Dangers: The widespread overuse of antibiotics is behind the spread of increasingly virulent strains of drug-resistant bacteria.

Exceptions: If symptoms last more than seven days or worsen after initially improving. Some people develop a secondary bacterial infection and then antibiotics may be needed.

4.  NSAID painkillers for people with high blood pressure, heart failure and any chronic kidney disease.

American Society of Nephrology

Many people use Advil, Motrin (ibuprofen) or prescriptions such as Celebrex and Voltaren for everything from arthritis to headaches. But these common painkillers can be dangerous, especially for people with high blood pressure or kidney disease. (These medications can raise blood pressure, cause fluid retention and interfere with kidney function.) Tylenol (acetaminophen), tramadol, or short-term use of narcotic painkillers may be safer than NSAIDs, according to the nephrologists.

Dangers: These drugs are linked to stomach bleeding and increased risk of heart and kidney problems.

5.  X-ray, CT scan or MRI for low back pain.

American College of Physicians, American Academy of Family Physicians

About 80 percent of Americans will suffer from back pain. Low back pain is the fifth most common cause for all doctor's visits. "The vast majority of people with nonspecific low back pain simply get better … within four to six weeks, with or without a physician's intervention," says Patrick Alguire, M.D., an official with the American College of Physicians. If older people get an image, experts say the results will almost always show an innocent abnormality that has nothing to do with the back pain.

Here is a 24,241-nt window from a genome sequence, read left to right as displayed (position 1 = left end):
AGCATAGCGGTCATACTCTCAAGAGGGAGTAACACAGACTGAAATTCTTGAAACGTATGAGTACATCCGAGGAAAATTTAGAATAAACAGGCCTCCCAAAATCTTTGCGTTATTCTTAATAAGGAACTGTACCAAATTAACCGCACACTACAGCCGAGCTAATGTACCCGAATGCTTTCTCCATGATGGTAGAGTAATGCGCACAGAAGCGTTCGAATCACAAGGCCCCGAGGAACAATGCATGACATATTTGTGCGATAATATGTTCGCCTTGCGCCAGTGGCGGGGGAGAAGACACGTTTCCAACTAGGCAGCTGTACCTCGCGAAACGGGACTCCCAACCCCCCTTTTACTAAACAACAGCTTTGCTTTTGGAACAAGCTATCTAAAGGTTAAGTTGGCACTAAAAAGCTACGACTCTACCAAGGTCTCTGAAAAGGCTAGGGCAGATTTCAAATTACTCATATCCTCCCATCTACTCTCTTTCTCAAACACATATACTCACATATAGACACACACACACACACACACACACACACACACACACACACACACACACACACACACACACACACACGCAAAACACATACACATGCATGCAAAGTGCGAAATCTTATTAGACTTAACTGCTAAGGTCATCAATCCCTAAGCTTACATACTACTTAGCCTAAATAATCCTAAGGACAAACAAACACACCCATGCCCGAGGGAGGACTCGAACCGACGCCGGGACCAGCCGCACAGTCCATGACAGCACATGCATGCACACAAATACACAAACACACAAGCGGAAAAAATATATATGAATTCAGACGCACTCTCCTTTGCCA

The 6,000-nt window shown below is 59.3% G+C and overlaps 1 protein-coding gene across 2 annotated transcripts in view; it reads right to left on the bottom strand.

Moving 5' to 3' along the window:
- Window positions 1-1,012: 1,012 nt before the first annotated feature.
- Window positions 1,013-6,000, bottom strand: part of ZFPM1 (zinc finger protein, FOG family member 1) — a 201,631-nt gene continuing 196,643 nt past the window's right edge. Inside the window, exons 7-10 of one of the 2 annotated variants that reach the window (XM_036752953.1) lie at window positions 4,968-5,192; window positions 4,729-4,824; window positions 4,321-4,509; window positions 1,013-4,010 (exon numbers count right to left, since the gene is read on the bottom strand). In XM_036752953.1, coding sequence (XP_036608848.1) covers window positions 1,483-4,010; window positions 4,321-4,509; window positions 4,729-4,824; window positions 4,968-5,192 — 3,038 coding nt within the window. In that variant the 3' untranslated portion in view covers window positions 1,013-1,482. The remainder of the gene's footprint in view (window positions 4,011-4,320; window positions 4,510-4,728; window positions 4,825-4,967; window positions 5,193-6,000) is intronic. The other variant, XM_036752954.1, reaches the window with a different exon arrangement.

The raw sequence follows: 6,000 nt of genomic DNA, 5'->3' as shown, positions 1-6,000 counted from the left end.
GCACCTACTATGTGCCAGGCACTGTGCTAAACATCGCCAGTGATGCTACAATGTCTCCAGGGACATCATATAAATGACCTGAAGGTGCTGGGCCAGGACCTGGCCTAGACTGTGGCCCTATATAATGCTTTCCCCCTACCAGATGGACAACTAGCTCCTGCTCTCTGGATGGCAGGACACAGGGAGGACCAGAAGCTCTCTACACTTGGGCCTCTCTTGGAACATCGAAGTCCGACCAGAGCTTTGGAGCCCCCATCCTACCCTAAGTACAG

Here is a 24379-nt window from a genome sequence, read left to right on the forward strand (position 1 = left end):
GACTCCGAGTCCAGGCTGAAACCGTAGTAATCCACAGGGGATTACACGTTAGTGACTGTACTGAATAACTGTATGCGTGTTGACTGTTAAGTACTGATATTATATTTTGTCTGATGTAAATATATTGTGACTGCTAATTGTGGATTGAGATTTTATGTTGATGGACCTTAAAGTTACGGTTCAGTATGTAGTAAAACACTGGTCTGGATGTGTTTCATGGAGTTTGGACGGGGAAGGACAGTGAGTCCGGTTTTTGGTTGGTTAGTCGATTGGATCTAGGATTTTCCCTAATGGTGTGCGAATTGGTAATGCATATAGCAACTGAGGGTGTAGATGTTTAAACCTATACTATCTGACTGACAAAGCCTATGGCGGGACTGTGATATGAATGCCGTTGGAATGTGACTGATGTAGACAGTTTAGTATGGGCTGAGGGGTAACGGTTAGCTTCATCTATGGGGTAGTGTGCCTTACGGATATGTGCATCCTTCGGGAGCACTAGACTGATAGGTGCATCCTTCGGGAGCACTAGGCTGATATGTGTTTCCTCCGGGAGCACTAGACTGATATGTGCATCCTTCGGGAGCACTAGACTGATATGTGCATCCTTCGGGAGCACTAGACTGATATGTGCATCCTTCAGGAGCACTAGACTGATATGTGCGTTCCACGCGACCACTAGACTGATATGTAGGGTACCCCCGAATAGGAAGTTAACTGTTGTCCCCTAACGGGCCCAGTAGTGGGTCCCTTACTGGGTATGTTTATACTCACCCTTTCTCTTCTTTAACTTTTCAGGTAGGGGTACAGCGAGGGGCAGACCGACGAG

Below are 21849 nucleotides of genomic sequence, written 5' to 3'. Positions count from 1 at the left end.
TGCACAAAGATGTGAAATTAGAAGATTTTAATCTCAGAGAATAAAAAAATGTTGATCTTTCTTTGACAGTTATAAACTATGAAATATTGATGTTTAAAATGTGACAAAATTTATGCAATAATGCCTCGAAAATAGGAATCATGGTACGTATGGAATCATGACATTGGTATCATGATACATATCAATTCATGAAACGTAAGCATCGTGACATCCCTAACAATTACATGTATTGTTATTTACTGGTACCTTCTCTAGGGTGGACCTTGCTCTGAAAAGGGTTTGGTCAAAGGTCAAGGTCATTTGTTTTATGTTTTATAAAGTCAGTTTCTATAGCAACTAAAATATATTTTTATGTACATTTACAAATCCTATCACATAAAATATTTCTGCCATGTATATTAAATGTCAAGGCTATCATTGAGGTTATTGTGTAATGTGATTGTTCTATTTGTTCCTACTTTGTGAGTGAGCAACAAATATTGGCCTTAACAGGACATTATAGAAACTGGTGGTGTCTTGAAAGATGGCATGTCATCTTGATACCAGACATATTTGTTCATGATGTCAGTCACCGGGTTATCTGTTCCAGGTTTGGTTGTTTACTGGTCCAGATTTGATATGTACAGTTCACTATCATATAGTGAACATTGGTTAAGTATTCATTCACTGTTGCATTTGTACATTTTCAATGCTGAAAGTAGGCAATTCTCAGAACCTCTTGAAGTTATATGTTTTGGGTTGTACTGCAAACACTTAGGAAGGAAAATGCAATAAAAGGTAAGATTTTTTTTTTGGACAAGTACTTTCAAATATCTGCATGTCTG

Dangers: Some tests expose people to unnecessary radiation and can lead to expensive back surgery.

Exceptions: When the doctor suspects serious underlying conditions or if the pain isn't better in six weeks.

Next: CT scans may raise your cancer risk. »

6.  Diagnostic tests for suspected allergies.

American Academy of Allergy, Asthma & Immunology

Some 35 million Americans suffer from seasonal allergies. And millions of Americans increasingly blame a food allergy or sensitivity — from gluten to milk — for their health woes. Some doctors or health providers now perform a blood test, called an immunoglobulin (IgG), for food allergies. But Linda Cox, M.D., president elect of the allergy group, says the test simply doesn't work. For seasonal allergies, many doctors run a battery of blood and skin tests dubbed IgE, when just a few specific tests would do. By asking patients when and where they have symptoms, doctors can pinpoint what tests they should run.

Dangers: The superfluous use of allergy medications; an overly restricted diet.

7.  CT scans and other imaging procedures for uncomplicated headaches.

American College of Radiology

Severe headaches can be excruciating and frightening, but unless they are accompanied by other key symptoms it rarely makes sense to get a CT scan or MRI of the brain. Yet "it happens all the time," says David Seidenwurm, M.D., a neuroradiologist in Sacramento, Calif. Patients get frightened, doctors worry about lawsuits and people "want all the information right away," he says. "It's easier to do the scan than to have the conversation."

Dangers: Radiation exposure raises cancer risks in the population and false-positives lead to more testing and patient anxiety.

Exceptions: Worrisome symptoms — trouble speaking, blurred vision, weakness on one side — or other signs that the headache is caused from something more dangerous, such as a brain tumor.